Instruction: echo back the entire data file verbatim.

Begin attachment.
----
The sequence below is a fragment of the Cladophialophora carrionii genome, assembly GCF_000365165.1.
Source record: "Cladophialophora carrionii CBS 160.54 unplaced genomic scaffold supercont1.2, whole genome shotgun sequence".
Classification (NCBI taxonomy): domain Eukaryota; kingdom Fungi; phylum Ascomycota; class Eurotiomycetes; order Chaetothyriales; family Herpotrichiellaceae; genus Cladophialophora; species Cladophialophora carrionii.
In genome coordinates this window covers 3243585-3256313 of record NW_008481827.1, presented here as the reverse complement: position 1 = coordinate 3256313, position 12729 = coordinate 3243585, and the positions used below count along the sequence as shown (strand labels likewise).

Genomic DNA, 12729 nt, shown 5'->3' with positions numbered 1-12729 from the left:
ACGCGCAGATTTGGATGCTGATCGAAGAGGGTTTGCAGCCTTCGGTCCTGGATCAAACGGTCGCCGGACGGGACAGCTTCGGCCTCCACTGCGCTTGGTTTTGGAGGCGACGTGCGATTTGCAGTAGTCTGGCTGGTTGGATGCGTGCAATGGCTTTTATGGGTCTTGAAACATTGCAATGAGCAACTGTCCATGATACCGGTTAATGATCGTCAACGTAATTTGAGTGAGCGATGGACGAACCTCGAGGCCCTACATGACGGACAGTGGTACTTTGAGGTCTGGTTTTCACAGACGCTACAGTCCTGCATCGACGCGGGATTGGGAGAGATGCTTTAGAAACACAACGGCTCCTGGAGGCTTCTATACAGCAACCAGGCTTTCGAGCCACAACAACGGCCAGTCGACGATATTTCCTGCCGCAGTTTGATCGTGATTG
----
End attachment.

The sequence below is a fragment of the Cladophialophora carrionii genome, assembly GCF_000365165.1.
Source record: "Cladophialophora carrionii CBS 160.54 unplaced genomic scaffold supercont1.2, whole genome shotgun sequence".
Classification (NCBI taxonomy): domain Eukaryota; kingdom Fungi; phylum Ascomycota; class Eurotiomycetes; order Chaetothyriales; family Herpotrichiellaceae; genus Cladophialophora; species Cladophialophora carrionii.
In genome coordinates this window covers 3243585-3256313 of record NW_008481827.1, presented here as the reverse complement: position 1 = coordinate 3256313, position 12729 = coordinate 3243585, and the positions used below count along the sequence as shown (strand labels likewise).

Genomic DNA, 12729 nt, shown 5'->3' with positions numbered 1-12729 from the left:
ACGCGCAGATTTGGATGCTGATCGAAGAGGGTTTGCAGCCTTCGGTCCTGGATCAAACGGTCGCCGGACGGGACAGCTTCGGCCTCCACTGCGCTTGGTTTTGGAGGCGACGTGCGATTTGCAGTAGTCTGGCTGGTTGGATGCGTGCAATGGCTTTTATGGGTCTTGAAACATTGCAATGAGCAACTGTCCATGATACCGGTTAATGATCGTCAACGTAATTTGAGTGAGCGATGGACGAACCTCGAGGCCCTACATGACGGACAGTGGTACTTTGAGGTCTGGTTTTCACAGACGCTACAGTCCTGCATCGACGCGGGATTGGGAGAGATGCTTTAGAAACACAACGGCTCCTGGAGGCTTCTATACAGCAACCAGGCTTTCGAGCCACAACAACGGCCAGTCGACGATATTTCCTGCCGCAGTTTGATCGTGATTG